The Hong Kong logistics industry consistently ranks as one of the most important in global terms, but must remain constantly aware of the competitive threat posed by other cities in Asia and, in particular, by the development of new facilities in mainland China. Some analysts say the industry in Hong Kong has already peaked and faces an inevitable period of decline, but that is not the view of Craig Grossgart, chief executive officer of Asia Container Terminals Ltd (ACT). He believes that any talk of a decline is wide of the mark and that the overall logistics sector can still continue to grow at an annual rate of three to seven per cent. "At the end of this year, we may even see eight per cent growth in Kwai Chung port alone," he adds.
Mr Grossgart emphasises that the industry is mature but thriving. In fact, ACT has seen rapid growth in its own container terminal operations and is on course to handle over one million TEUs (twenty-foot equivalent units) annually, while operating at approximately 60 per cent of capacity. To meet anticipated demand, the company will make significant investments in 2006 to boost cargo-handling capacity and cater for new shipping tonnage which is currently being built in Korea, China and Japan.
"We began operations in July 2005 and, on a crane productivity basis, which is the standard measure within the industry, our productivity is up to the norm in Kwai Chung after only four months of operations," he says.
The company owes much of its success to its people and an "unprecedented" labour strategy, which was initially seen as a risk but has clearly paid off. "ACT has done something unique by outsourcing most of our labour, which has given us the ability to plan our labour requirements to match container throughput in a way which is unparalleled in Hong Kong," Mr Grossgart says.
By taking this decision to outsource early on, the company was able to benefit from having increased flexibility. "During peak season, we can bring in additional manpower, and when things are not so busy, we have the ability to control costs more tightly," Carol Chan, human resources manager, explains. She adds that it has also been possible during the start-up phase to draw on the expertise of subcontracted workers who have many years of accumulated experience in the industry. "If we had to hire and train new recruits, it would take much longer because of the specialised knowledge that is needed," she adds.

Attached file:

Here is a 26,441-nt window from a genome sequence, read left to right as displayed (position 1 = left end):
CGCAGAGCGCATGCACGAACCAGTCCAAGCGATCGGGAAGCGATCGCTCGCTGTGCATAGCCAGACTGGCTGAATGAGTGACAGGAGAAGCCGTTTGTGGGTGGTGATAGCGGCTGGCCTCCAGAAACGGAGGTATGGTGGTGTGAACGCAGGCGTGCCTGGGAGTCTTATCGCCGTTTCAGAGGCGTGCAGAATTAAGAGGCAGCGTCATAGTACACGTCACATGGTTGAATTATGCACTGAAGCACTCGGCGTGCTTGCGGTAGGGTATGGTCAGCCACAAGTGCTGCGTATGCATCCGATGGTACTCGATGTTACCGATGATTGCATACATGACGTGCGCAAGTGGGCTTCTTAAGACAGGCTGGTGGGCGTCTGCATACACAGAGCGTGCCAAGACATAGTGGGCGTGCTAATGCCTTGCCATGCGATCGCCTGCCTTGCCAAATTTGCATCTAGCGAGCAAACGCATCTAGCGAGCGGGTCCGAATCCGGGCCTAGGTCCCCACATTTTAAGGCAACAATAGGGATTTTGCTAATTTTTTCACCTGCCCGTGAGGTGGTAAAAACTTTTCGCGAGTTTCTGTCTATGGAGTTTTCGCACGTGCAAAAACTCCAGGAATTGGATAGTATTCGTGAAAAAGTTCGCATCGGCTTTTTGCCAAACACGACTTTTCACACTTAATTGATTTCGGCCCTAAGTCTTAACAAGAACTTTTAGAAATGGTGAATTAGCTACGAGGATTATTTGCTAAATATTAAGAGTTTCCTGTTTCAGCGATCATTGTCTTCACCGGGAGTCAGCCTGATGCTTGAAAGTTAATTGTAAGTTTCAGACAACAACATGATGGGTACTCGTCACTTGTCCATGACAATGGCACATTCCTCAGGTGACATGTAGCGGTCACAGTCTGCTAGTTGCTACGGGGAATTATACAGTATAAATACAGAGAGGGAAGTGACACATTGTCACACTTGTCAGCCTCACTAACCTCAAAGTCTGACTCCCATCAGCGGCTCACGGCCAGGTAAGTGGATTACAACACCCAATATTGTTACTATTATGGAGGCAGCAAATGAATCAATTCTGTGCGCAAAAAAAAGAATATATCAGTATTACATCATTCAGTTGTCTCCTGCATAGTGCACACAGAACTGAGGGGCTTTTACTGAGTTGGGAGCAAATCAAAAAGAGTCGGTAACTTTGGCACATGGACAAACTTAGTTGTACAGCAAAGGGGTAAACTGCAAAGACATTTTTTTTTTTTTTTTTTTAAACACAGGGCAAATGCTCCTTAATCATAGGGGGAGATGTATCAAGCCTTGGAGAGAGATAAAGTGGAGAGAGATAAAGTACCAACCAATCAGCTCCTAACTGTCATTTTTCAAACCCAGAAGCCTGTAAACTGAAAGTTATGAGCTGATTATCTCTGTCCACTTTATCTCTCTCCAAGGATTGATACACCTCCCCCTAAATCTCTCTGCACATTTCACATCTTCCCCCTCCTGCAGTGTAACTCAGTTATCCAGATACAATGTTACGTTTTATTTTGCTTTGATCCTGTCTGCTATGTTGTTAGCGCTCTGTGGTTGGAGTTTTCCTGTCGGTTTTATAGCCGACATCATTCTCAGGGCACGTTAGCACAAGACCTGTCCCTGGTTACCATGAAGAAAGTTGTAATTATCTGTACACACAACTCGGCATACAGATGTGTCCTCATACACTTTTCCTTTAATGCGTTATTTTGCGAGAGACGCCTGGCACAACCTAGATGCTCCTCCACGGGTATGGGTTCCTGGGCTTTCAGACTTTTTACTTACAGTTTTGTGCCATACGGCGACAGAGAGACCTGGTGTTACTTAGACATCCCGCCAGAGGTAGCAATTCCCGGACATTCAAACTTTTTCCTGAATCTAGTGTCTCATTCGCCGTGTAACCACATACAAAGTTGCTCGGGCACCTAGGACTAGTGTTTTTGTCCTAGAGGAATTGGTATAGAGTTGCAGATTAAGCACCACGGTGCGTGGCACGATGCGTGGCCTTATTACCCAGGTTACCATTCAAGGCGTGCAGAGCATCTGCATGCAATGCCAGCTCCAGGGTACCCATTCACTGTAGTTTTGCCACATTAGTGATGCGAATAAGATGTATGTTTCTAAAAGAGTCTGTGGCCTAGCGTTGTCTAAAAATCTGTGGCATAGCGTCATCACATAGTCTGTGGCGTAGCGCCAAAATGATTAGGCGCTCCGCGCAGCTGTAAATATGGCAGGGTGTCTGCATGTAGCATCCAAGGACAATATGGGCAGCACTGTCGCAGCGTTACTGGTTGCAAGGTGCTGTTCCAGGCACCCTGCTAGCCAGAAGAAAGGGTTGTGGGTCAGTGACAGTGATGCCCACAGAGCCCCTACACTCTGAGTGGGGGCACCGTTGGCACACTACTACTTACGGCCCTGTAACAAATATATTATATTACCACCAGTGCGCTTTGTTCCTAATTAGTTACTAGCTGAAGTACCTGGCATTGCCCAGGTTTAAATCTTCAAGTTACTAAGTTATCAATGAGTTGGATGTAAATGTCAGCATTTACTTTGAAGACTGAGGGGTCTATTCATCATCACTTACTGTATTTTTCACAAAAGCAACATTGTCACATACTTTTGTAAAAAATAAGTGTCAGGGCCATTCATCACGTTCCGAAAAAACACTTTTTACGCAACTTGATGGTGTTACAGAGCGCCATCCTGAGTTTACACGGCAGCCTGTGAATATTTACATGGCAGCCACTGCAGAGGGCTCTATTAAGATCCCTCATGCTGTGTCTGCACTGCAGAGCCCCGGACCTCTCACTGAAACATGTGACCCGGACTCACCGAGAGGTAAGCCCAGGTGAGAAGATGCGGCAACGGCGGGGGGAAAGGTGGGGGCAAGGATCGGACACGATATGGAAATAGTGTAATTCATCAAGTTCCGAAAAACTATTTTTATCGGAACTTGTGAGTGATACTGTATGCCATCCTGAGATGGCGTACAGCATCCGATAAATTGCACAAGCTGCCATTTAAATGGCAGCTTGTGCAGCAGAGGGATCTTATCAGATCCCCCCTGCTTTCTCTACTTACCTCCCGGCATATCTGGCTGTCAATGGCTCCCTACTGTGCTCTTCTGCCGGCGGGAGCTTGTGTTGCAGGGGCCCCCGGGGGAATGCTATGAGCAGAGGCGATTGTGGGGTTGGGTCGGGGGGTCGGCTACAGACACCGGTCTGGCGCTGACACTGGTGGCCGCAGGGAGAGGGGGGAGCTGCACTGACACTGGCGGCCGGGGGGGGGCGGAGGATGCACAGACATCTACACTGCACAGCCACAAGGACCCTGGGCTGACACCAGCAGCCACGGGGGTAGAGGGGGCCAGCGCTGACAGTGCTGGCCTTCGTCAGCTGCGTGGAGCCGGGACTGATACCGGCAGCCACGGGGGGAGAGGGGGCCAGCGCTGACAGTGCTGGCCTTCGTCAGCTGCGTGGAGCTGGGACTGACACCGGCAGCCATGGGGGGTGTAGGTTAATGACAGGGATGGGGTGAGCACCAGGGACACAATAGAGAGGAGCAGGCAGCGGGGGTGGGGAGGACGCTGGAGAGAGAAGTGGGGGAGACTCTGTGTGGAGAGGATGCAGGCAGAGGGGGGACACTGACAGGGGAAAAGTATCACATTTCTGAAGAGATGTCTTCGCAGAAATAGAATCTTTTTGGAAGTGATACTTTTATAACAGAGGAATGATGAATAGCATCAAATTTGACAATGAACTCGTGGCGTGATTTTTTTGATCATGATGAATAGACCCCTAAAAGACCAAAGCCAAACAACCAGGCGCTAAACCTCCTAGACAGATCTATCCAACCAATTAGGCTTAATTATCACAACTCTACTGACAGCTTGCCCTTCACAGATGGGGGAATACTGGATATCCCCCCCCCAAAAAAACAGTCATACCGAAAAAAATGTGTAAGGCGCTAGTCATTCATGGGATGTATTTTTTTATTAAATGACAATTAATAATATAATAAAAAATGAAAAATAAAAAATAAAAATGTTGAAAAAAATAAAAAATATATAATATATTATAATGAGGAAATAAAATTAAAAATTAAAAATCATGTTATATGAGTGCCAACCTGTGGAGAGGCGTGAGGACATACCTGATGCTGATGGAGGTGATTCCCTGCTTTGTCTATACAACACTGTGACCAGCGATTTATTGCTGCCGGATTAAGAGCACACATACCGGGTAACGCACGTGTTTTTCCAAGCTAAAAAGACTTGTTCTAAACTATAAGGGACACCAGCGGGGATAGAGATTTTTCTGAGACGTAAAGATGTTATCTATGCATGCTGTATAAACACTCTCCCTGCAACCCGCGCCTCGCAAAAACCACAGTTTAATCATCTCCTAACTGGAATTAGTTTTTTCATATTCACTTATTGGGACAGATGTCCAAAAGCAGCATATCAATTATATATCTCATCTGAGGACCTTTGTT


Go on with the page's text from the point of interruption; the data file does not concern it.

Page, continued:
Nearly 75 per cent of ACT's container yard workers and almost 50 per cent of those in operational roles are now employed through subcontracting arrangements. Ms Chan notes also that having this type of recruitment strategy prevents labour costs being pushed up too rapidly and ensures competitiveness.
ACT has been able to attract experienced candidates by offering them new challenges and opportunities. They have been given the chance to take on varied responsibilities that allow them to grow horizontally and vertically and have been encouraged to put forward ideas and suggestions for operational improvements. This approach has been supplemented by an emphasis on providing ongoing education for recruits at all levels within the company. One particular strategy used by Ms Chan is to offer management and supervisory training for those whose prior experience has largely been in other areas. "They may be very good ship planners or container yard planners, but not have the necessary skills to supervise other people. We want to train them to have those extra abilities," she says.
In planning for future expansion, Ms Chan will be on the lookout not only for experienced staff for full-time positions, but also those who are young, energetic, keen to learn and aggressive. Candidates with a qualification in logistics from a local tertiary-level institute will have an advantage, even if they have not specialised in terminal operations. "We deal with all parts of the logistics industry and if people have taken those courses, they will have picked up the vernacular used in the business and will already have shown they are committed to a career in the sector," says Mr Grossgart.
Next year, ACT plans to increase the headcount of permanent staff to 130, representing expansion of around 30 per cent, and most recruits will be in the operations and engineering departments. Mr Grossgart advises potential candidates to be prepared to make decisions and take risks, and Ms Chan adds, "If you want to be challenged, ACT is definitely the place."
- New terminal operator has used subcontracted labour to
increase operational flexibility and keep costs under control
- This business model has helped in achieving record levels
- Training programmes have concentrated on giving full-time
employees a broader range of skills for vertical and horizontal
- A 30 per cent increase in permanent staff is being planned